Gene technology – no other way?

News "Many countries are already using genetic modification in the production of food. Europe may be left behind without GMOs, but there is still a great deal of scepticism among farmers and consumers in Europe," said Göran Persson during the BioConference at Ås.


"Many countries are already using genetic modification in the production of food. Europe may be left behind without GMOs, but there is still a great deal of scepticism among farmers and consumers in Europe," said Göran Persson during the BioConference at Ås.

Göran Persson, Sweden’s former prime minister, was one of the main speakers at BioConference 2008, which was held at UMB in May. Most speakers agreed with Persson that GMOs are here to stay and will eventually gain a foothold in Europe.

There were both proponents and opponents of GMOs at the conference, which was organised by the Norwegian University of Life Sciences (UMB), Nofima, Bioforsk and the Norwegian Forest and Landscape Institute. So the arena was set for balanced and reflected questions and discussion.

Complicated issues

Göran Persson’s speech gave a good overview of the issues involved in GMOs. He drew comparisons with the way the debate on nuclear power has developed over the years. 30 years ago nuclear power was seen as a sensible way of solving the energy shortage. It quickly became popular. Only later did people become more aware of the problems associated with handling the poisonous waste. This created growing unrest, and because a number of countries chose to ignore this the seeds of many negative viewpoints were sown.

Many people are worried about the effects GMOs may have in the longer term, and in a democracy this kind of unrest cannot be ignored. GMOs are often linked with companies with immoral or purely financial intentions. Even so Göran Persson believes that GMOs will reach Europe sooner or later and he outlined how this is indicated by present trends.

Harry Kuiper, chairman of the European Food Safety Authority’s scientific committee on GMOs, is also convinced that GMO science has come to stay.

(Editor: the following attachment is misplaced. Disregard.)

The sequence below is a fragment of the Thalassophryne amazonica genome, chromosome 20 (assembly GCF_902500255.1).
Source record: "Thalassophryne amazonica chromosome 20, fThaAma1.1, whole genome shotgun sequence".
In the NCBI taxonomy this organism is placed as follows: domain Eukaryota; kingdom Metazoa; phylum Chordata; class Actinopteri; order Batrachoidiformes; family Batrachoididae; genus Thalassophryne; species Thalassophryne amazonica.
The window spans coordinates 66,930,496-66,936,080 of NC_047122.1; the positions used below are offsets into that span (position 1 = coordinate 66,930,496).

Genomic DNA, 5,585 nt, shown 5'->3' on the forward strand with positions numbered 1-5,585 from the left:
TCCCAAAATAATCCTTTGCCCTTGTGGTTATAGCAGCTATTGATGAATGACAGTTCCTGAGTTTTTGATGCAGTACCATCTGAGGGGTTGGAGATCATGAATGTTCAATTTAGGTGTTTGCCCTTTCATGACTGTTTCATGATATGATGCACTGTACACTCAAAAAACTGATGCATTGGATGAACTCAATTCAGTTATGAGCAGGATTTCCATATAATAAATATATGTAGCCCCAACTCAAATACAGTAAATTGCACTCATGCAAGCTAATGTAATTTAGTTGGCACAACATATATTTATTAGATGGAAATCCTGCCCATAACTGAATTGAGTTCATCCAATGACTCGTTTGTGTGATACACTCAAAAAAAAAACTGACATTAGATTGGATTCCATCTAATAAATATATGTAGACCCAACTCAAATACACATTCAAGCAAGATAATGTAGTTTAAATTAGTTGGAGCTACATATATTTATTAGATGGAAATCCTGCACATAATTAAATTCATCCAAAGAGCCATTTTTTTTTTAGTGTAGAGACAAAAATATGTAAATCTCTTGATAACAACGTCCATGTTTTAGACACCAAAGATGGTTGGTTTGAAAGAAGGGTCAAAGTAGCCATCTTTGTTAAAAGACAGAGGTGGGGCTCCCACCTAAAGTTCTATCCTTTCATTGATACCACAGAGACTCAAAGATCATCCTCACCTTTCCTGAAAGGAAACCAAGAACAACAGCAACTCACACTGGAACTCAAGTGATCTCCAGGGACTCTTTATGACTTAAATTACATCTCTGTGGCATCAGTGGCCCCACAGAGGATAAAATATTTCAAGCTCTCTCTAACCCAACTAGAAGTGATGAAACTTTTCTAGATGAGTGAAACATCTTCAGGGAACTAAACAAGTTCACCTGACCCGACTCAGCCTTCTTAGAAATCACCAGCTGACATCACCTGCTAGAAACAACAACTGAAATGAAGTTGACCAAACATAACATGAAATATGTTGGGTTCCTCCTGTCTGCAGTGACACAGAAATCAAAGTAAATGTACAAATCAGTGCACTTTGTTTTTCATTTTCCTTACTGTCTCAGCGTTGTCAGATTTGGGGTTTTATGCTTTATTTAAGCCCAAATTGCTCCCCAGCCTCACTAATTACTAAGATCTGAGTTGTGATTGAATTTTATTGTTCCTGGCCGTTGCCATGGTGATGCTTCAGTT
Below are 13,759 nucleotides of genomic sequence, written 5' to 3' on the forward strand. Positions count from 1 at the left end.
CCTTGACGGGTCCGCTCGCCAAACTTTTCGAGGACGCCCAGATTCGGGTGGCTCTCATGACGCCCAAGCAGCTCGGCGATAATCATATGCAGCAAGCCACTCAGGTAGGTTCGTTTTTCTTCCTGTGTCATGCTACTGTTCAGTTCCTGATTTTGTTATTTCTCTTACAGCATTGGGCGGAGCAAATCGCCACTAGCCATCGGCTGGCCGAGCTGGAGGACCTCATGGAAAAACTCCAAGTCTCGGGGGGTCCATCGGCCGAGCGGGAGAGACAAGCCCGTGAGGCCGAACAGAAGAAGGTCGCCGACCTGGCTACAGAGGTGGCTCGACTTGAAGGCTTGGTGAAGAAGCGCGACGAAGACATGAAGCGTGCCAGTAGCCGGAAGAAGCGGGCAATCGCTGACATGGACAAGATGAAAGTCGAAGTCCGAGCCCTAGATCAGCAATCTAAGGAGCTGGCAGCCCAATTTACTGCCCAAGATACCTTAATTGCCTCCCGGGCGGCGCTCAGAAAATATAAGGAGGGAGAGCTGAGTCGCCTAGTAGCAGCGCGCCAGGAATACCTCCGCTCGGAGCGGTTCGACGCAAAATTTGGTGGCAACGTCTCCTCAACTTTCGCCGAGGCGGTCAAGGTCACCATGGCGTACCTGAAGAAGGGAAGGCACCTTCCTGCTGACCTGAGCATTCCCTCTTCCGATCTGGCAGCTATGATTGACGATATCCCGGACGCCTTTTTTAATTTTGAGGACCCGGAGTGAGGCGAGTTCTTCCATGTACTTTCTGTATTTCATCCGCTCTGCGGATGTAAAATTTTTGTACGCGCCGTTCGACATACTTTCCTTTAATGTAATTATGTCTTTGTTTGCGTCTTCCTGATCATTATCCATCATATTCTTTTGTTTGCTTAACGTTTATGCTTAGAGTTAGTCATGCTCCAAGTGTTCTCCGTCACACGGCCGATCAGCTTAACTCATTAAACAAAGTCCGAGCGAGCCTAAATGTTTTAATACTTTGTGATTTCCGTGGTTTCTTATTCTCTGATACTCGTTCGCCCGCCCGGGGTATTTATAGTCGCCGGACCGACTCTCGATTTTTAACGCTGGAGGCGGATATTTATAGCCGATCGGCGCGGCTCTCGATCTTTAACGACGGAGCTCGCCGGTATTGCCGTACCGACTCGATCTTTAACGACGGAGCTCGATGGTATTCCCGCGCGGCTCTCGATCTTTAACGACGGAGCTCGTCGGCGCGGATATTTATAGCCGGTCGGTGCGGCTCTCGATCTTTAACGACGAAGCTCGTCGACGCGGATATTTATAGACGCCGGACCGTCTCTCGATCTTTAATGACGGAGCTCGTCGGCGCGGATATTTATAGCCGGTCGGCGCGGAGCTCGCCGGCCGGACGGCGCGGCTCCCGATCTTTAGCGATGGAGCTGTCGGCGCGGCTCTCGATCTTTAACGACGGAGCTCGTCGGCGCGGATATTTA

The farmers – a highly important power factor

European farmers are very sceptical about GMOs. This was confirmed by Aina Bartmann, adviser for the Federation of Norwegian Agricultural Cooperatives. The agricultural sector is a powerful political factor in the EU and a basis for many important EU decisions. "EU negotiations are often about specific agricultural issues, and as far as Norway is concerned the Norwegian Farmers’ Union is as important a factor for GMO development as the industry," said Persson.

Vote with your trolley

At the moment consumer power is pulling the EU in an anti-GMO direction. This is part of the green wave, which started with organic food and FairTrade and has gone on to also encompass locally produced food. GMO scepticism is gathering young, well educated and committed people together. To be able to influence them, an open debate is needed.

Climate change will be very significant

Extreme weather will increase the need for foods that can tolerate, for example, long term drought or salt, or water. We are not going to stop climate change in the foreseeable future, because even though "everyone" is talking about introducing measures, politicians who "do something" will be punished by their own voters. Persson believes that it is extreme weather – and therefore the need for plants that are less sensitive to climate – that will cause the European Union to change its position on GMOs.

Development goes on

Scientific and technological development will provide ever better and safer GMO products. In addition to plants that are less climate sensitive, we may have products with extra vitamins or other forms of dietary supplements. Safe, long term testing will also make more people positive towards GMOs.

Kuiper supported Persson’s view and pointed out that at present GMOs are most interesting for the farmers because present day GMO products have gained increased tolerance to insect attack, diseases and pests. But as more benefits for the consumer are introduced, their interest will also increase. This might happen for example once we are able to add genes that contain health benefits or can combat allergies.

GMOs and patents

Odd Arne Olsen, professor at UMB, took up the highly topical theme of "patenting GMOs". He is worried about pharmatisation and believes the regulations are actually counter-productive, in that they only give the big companies the opportunity to develop GMO patents, because nobody else can afford to.

At present it is the genes that protect against insect attack that are in focus. But in the future new types of genes will be developed, genes that might provide plants with extra vitamins or reduce pollution. "The fact that it takes such a long time to develop a gene contributes to the pharmatisation of agricultural technology, because the market potential of crop genes is enormous," Olsen pointed out.

During the panel debate he was supported by Nofima’s group CEO Ørjan Olsvik, who stressed the research centres in Norway: "If we do not research into genetic materials, we will simply be passed over and left behind," he concluded.


Göran Persson made a glittering contribution to the bioconference

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